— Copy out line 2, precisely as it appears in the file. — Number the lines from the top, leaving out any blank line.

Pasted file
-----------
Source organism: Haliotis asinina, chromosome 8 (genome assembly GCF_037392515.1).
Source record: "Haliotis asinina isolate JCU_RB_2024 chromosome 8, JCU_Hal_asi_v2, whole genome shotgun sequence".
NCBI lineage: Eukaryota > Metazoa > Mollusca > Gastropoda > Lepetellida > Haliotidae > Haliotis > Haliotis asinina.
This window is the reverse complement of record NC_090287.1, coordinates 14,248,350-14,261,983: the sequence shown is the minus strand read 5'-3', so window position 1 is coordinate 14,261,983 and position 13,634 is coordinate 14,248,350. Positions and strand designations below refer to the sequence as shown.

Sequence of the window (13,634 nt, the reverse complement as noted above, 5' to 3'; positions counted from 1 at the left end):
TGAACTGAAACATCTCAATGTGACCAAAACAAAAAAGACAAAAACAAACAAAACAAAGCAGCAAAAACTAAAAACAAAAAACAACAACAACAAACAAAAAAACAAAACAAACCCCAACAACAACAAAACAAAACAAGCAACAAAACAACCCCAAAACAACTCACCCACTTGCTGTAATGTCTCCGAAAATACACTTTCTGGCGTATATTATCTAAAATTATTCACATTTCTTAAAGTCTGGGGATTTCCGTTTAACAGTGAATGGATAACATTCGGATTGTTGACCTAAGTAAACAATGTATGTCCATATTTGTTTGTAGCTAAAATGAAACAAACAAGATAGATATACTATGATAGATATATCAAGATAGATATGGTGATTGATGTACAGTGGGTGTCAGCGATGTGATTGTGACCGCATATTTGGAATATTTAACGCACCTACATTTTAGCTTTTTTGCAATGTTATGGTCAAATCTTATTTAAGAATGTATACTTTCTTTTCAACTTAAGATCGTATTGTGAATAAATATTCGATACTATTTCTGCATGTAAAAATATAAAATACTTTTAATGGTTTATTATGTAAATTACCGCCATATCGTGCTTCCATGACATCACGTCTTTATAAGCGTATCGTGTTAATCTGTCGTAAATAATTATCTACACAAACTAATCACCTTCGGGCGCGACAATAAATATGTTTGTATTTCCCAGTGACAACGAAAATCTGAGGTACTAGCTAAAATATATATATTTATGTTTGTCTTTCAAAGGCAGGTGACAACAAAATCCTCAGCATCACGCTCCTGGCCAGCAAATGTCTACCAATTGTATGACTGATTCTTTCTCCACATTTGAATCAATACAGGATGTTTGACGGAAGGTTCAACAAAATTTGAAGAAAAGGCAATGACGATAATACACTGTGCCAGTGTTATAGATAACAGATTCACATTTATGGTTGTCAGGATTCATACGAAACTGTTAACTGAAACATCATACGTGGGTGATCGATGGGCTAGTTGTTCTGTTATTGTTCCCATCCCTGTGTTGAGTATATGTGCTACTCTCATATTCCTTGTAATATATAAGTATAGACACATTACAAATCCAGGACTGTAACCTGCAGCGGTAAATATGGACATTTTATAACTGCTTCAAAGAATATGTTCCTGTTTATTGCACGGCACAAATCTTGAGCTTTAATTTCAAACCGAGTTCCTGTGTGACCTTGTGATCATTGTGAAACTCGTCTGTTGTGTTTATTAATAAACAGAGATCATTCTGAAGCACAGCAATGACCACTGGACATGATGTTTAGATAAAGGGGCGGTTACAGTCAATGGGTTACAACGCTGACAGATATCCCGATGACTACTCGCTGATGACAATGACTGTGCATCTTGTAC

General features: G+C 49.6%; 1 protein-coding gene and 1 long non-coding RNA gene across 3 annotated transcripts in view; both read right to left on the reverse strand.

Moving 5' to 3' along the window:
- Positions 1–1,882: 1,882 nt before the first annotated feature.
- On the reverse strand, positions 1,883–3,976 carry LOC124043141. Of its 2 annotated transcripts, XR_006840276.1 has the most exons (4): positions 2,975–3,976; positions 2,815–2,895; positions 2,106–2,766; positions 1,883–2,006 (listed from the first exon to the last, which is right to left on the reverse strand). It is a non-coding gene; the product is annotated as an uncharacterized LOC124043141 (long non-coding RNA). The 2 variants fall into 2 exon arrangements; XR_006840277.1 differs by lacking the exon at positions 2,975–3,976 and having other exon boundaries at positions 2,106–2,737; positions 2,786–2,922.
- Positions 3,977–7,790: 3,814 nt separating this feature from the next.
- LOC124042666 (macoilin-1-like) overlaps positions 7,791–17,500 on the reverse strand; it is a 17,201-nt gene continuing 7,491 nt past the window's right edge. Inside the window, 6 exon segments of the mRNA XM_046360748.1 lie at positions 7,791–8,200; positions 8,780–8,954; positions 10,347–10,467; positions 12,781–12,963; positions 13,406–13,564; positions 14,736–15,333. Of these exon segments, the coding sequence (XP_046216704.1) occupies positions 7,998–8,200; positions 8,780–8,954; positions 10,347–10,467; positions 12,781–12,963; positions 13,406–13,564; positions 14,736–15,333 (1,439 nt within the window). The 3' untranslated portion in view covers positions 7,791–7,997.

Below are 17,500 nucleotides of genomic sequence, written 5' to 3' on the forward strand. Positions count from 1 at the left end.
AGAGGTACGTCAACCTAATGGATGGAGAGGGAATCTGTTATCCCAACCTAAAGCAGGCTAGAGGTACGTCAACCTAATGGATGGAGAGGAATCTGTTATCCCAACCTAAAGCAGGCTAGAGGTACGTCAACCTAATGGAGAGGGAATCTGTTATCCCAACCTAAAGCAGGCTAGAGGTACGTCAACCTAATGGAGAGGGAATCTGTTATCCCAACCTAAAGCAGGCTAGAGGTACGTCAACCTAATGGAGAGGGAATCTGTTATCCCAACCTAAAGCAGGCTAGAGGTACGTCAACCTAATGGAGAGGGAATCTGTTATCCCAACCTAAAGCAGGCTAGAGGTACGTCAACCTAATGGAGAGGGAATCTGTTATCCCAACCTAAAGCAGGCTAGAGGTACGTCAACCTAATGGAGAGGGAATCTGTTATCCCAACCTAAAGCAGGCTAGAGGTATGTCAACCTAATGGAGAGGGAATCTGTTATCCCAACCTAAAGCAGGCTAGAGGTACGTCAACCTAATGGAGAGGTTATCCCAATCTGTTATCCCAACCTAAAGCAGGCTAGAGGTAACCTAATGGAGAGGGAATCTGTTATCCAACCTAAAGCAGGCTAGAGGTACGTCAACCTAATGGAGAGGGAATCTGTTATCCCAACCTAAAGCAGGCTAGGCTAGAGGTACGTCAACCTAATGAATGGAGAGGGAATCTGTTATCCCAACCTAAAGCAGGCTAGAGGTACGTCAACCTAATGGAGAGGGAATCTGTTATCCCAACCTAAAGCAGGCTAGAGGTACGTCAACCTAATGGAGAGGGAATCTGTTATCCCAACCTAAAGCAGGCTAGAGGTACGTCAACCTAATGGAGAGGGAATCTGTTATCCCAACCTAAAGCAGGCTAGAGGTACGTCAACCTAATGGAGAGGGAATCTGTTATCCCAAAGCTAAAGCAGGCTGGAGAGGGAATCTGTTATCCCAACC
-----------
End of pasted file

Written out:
Source record: "Haliotis asinina isolate JCU_RB_2024 chromosome 8, JCU_Hal_asi_v2, whole genome shotgun sequence".